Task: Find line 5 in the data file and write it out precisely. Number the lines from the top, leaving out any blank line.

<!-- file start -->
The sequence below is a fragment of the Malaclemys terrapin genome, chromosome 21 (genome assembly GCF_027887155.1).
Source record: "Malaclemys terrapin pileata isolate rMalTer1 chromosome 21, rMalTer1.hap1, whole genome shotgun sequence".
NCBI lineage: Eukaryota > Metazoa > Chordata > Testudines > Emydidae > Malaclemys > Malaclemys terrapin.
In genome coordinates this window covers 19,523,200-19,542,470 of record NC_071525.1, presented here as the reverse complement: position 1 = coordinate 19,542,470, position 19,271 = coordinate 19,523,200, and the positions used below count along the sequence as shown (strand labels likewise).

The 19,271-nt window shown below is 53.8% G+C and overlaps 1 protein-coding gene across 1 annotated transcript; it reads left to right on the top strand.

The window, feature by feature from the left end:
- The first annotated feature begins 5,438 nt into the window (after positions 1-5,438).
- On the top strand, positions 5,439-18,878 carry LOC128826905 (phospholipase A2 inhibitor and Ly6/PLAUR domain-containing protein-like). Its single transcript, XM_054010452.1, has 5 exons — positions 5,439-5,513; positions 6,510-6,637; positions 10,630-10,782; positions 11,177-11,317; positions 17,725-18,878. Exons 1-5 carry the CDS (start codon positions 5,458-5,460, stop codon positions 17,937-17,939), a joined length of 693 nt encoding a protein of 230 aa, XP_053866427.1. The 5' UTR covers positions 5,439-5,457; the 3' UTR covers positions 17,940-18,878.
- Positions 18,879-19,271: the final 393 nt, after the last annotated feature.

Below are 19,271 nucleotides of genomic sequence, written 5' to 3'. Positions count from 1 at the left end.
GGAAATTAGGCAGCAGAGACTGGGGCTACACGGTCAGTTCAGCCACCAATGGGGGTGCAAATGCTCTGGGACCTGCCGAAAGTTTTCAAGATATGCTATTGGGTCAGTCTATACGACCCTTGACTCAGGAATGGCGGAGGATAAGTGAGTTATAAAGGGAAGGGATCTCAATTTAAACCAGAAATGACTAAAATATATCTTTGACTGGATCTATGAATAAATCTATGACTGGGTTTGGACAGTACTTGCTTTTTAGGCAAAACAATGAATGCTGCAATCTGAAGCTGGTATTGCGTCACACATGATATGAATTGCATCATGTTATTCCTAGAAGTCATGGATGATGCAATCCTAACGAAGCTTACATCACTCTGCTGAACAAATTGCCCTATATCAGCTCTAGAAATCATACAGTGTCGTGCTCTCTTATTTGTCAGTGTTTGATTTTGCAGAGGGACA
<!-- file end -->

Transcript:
The 19,271-nt window shown below is 53.8% G+C and overlaps 1 protein-coding gene across 1 annotated transcript; it reads left to right on the top strand.